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FrenchEdit

 
French Wikipedia has an article on:
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PronunciationEdit

  • IPA(key): /a.dyl.tɛʁ/
  • (file)

Etymology 1Edit

From Latin adulter (adulterous; adulterer).

AdjectiveEdit

adultère (plural adultères)

  1. adulterous
    Synonym: infidèle
    • 1972, Georges Brassens (lyrics and music), “À l’ombre des maris”, in Fernande:
      Ne jetez pas la pierre à la femme adultère / Je suis derrière…
      (please add an English translation of this quote)
Derived termsEdit

NounEdit

adultère m or f (plural adultères)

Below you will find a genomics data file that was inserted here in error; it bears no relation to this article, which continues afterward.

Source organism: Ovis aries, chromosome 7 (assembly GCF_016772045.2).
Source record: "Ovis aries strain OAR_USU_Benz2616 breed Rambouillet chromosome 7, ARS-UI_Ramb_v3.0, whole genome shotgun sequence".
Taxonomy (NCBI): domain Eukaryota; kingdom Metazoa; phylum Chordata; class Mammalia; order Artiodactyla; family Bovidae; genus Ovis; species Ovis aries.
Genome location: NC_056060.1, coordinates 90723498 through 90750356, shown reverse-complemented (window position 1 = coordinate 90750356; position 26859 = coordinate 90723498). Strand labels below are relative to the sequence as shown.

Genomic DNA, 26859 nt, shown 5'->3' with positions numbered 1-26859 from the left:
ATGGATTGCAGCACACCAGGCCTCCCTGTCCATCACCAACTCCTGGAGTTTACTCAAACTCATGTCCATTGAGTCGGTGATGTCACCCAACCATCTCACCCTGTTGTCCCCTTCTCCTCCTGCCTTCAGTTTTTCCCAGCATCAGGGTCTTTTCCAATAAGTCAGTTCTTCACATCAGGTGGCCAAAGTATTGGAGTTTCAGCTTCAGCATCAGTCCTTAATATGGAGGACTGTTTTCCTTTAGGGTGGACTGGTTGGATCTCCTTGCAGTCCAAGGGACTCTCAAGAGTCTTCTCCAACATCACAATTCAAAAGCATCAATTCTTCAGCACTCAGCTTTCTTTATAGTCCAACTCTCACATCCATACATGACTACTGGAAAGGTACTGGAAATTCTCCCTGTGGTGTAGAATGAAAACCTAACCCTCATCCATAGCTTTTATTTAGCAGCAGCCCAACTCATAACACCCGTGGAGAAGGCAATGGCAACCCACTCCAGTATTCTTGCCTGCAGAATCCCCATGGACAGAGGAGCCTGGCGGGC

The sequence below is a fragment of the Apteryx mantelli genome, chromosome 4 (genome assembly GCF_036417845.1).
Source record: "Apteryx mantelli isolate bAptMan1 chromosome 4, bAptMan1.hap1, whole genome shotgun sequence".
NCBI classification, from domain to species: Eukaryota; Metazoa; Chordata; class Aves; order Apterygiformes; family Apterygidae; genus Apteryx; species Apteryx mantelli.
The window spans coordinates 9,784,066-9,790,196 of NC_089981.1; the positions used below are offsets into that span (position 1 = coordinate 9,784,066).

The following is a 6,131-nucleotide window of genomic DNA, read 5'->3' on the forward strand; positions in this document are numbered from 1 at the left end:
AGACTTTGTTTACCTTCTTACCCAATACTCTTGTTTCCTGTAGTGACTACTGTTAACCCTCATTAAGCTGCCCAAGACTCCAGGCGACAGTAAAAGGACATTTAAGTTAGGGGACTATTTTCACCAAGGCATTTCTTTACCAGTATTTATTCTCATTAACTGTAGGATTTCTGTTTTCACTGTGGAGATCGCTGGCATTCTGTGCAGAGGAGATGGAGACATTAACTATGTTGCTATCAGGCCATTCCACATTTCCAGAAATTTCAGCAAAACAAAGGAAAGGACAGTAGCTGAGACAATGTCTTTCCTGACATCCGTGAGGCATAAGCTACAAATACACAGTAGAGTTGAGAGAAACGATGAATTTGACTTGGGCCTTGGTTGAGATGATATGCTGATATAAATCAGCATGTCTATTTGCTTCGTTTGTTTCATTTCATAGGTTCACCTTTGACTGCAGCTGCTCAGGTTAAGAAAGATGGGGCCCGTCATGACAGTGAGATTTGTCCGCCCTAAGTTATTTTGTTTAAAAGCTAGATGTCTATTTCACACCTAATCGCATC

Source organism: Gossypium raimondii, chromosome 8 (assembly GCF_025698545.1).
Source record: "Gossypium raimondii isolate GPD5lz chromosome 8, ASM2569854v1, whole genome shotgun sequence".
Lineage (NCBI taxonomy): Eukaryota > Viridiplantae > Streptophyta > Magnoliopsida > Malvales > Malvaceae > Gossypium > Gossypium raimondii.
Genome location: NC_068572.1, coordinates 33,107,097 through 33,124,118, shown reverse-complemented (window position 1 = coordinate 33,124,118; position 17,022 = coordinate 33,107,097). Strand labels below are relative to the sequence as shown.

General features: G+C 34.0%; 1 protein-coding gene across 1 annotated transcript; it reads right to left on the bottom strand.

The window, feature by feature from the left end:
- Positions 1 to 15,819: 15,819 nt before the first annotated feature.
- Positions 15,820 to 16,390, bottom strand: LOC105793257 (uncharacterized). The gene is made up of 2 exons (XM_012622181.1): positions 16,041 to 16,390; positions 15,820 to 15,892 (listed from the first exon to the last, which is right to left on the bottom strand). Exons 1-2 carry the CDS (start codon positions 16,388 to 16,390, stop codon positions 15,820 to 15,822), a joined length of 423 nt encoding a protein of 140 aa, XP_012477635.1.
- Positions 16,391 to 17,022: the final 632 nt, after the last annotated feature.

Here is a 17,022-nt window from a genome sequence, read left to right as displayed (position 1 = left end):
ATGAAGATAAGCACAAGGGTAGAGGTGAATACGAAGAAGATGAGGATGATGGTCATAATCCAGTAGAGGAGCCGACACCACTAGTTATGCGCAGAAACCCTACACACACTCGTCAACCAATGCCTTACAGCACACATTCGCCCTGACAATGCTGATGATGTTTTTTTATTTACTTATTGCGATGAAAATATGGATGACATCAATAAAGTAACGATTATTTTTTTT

1. adulterer
    • 1739, Frédéric II; Voltaire, L'anti-Machiavel:
      Les lois de Saxe condamnaient tout adultère à avoir la tête tranchée.
      (please add an English translation of this quote)

Etymology 2Edit

From Old French adultere, a borrowing from Latin adulterium, from adulter.

NounEdit

adultère m (plural adultères)

  1. adultery (sexual intercourse by a married person with someone other than their spouse)
    • 1901, Pierre Louÿs, Les Aventures du roi Pausole:
      Elle connut les joies de l’adultère, l’étroitesse du fiacre, l’odeur du meublé, l’heure trop courte, le faux nom et la poste restante.
      (please add an English translation of this quote)

Etymology 3Edit

See the etymology of the main entry.

VerbEdit

adultère

  1. first-person singular present indicative of adultérer
  2. third-person singular present indicative of adultérer
  3. first-person singular present subjunctive of adultérer
  4. third-person singular present subjunctive of adultérer
  5. second-person singular imperative of adultérer

Further readingEdit